It is worth pointing out that a similar idea to this work was proposed in a preprint by Wilson et al., where they have performed preliminary tests on the second row elements^{31}. However, only minor improvements in accuracy were observed accompanied by an increased cost of DMC, since the FermiNet used there was powerful enough to achieve high accuracy for the tested small systems and leave little room for further improvement. By comparison, our approach, being more sophisticated and efficient, achieves significant accuracy boost when dealing with more challenging molecular systems, which FermiNet alone cannot handle well. We have also shown that even for small systems, FermiNetDMC should still be preferred for the fact that it can achieve comparable or even better accuracy with a smaller network and much less computation resources compared with FermiNetVMC. Our work, therefore, eliminates the negative concerns of going from VMC to DMC with neural network wavefunction ansatz. Moreover, the DMC method can be further integrated with other powerful molecular neural networks^{22,25}, periodic neural network for solids^{48}, neural networks with effective core potential^{49}, which has the potential to catalyze a paradigm shift in the application of stochastic electronic structure methods.
Methods
Basic theory
To study a manybody system from first principles, we always consider solving the wellknown Schrödinger equation for electrons and nuclei. When we work in the BornOppenheimer approximation^{50}, and further consider a fixed set of nuclear positions, the problem is simplified to the solution of the ground state manyelectron wavefunction.
where x_{i} = (r_{i}, σ_{i}) denotes the spatial and spin coordinates of electron i, and R_{I}, Z_{I}, respectively, denote the spatial coordinates and the charge of nucleus I. The wavefunction of electrons obeys FermiDirac statistics thus should be antisymmetric with respect to the interchange of both the spatial coordinates and the spins of any two electrons, namely the following equality of wavefunction should hold: ψ( ⋯ , x_{i}, ⋯ , x_{j}, ⋯ ) = − ψ( ⋯ , x_{j}, ⋯ , x_{i}, ⋯ ).
Unlike most methods that use variational principle to approach the ground state wavefunction, DMC is a stochastic projection method. A given antisymmetric wavefunction ψ_{T} can always be represented as a linear combination of a set of eigenfunctions ψ_{k} of the corresponding Hamiltonian operator,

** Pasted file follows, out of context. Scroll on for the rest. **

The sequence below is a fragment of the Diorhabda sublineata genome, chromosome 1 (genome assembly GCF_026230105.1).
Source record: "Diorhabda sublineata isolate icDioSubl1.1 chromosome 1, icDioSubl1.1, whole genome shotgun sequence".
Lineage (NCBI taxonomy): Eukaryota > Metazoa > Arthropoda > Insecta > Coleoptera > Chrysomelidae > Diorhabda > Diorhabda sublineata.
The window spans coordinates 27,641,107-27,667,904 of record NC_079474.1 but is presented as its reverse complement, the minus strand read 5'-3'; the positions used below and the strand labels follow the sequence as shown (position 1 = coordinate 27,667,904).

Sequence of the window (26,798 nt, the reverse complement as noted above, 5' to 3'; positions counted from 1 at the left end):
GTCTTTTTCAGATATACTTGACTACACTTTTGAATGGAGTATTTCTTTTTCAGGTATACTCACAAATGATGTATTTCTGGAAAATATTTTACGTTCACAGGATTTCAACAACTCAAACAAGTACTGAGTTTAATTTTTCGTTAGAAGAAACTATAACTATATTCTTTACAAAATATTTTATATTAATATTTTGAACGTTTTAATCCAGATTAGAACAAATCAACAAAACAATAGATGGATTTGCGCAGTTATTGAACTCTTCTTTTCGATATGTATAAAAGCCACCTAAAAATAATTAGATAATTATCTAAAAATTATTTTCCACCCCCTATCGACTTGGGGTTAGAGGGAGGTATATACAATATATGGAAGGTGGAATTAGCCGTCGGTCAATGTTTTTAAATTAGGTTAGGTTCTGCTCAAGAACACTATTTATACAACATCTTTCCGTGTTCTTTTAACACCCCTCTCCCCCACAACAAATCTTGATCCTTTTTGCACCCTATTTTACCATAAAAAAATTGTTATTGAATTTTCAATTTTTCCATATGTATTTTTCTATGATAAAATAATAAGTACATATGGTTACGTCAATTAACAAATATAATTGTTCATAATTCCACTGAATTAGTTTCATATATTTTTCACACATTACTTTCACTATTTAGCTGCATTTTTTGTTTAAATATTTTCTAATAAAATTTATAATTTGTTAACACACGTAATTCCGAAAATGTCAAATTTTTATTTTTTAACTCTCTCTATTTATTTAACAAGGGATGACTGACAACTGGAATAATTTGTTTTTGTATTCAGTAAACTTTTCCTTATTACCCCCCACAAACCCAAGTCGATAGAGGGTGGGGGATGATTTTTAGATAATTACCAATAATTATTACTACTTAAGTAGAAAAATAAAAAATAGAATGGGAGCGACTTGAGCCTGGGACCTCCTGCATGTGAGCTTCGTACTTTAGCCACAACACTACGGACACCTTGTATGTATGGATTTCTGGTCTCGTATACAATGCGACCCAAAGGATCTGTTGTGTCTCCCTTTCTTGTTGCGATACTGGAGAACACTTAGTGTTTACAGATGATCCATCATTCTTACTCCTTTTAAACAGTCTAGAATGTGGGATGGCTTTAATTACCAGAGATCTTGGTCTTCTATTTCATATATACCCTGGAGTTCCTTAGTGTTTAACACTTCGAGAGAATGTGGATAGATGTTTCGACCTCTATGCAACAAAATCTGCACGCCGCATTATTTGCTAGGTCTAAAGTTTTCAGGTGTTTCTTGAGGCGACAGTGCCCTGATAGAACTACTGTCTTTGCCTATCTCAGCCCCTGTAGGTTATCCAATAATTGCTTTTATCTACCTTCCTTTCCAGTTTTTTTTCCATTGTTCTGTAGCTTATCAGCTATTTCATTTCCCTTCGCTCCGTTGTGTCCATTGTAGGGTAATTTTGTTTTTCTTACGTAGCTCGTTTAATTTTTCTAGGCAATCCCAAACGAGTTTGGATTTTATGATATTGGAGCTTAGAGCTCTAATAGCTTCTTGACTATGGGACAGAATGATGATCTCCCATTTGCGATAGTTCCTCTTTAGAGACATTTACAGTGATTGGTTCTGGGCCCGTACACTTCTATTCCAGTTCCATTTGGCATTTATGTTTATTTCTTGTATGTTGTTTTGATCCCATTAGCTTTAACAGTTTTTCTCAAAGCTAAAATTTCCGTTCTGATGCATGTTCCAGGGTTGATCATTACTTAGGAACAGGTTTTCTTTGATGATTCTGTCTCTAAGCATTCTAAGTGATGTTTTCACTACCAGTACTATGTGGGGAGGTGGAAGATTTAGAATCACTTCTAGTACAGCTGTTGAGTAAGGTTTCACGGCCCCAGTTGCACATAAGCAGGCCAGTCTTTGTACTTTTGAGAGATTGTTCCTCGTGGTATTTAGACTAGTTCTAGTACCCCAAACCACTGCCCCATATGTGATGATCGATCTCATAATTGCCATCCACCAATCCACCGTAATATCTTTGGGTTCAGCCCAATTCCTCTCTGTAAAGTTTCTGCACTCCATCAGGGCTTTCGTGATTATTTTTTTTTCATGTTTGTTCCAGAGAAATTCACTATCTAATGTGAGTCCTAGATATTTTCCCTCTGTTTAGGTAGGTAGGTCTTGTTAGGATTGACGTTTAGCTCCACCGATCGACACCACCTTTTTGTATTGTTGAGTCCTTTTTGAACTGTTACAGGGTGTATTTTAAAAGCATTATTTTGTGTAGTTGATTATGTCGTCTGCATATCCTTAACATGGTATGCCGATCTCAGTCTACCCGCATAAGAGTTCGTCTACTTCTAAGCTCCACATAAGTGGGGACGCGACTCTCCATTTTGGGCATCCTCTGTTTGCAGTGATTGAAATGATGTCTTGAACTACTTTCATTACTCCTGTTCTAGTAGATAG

When an imaginarytime evolution operator acts on ψ_{T},
where E_{T} is the trial energy as an offset, there will be a decay coefficient added to each expansion term, and the decay rate is proportional to state energy E_{k}. After a long enough imaginarytime evolution, ψ_{T} can reach the ground state ψ_{0}, whereas contributions from all other eigenfuntions vanish. If we define a timedependent wavefunction and look at the imaginarytime Schrödinger equation:
Without the potential energy terms, it resembles a standard diffusion equation,
The diffusion equation defines the master equation of stochastic processes, hence we can solve the diffusion equation of wavefunction by simulating the stochastic processes^{51}. With potential terms, additional processes are required to bind the diffusion equation in simulation (see, e.g., refs. ^{16,52,53} for more details).
Trial wavefunction
In this work, we use FermiNet neural network ansatz as our trial wavefunction. Due to the huge number of parameters, it is challenging to converge the training process of FermiNet unless the system is small enough. After many tests, we identified a common training pattern of FermiNet, which consists of two stages: a relatively short sharpadjustment stage and a lengthy finetuning one. We propose to use the FermiNet wavefunction right after the sharpadjustment stage as the trial wavefunction in DMC, which maximizes the efficiency of the entire simulation protocol. In this way we can also achieve more accurate results than a better converged FermiNet model after the lengthy finetuning stage. Comparing to the gain, the cost of performing DMC on the longtrained FermiNet is rather minor in most of the systems tested.
DMC implementation
We have developed a GPUfriendly DMC software in JAX^{54}, which can be seamlessly integrated with FermiNet^{27}, developed in the same programming framework. Our DMC software can also be integrated with other trial wavefunctions implemented in JAX and it has been open sourced in order to accelerate further combination of QMC methods with neural networks. See Algorithm 1 for a brief workflow of one DMC iteration, beyond which various of modifications are implemented, including those proposed by Umrigar et al. to reduce timestep error^{52} and by Zen et al. to keep size consistency^{55}.
Random walkers’ branching and merging change the total number of walkers, which cause efficiency issue for JAX program and is also not friendly to distributed computing especially when load balancing is involved. We devised a new branchingmerging strategy to overcome these issues. Whenever we need to branch certain random walker due to its overly large weight, we also merge two walkers on the same computing node with the smallest weight. No merging is executed if no branching happens. In this way, we keep the number of walkers on each computing node unchanged. We did thorough numerical verification of this strategy and found that the introduced bias is negligible.
The most timeconsuming module in our DMC implementation is to calculate the local energy. In our optimized program, the computational cost for each local energy estimation is almost same as a VMC inference step of the original FermiNet. Therefore, the total cost depends solely on the number of iterations performed in DMC and VMC.
Energy calculation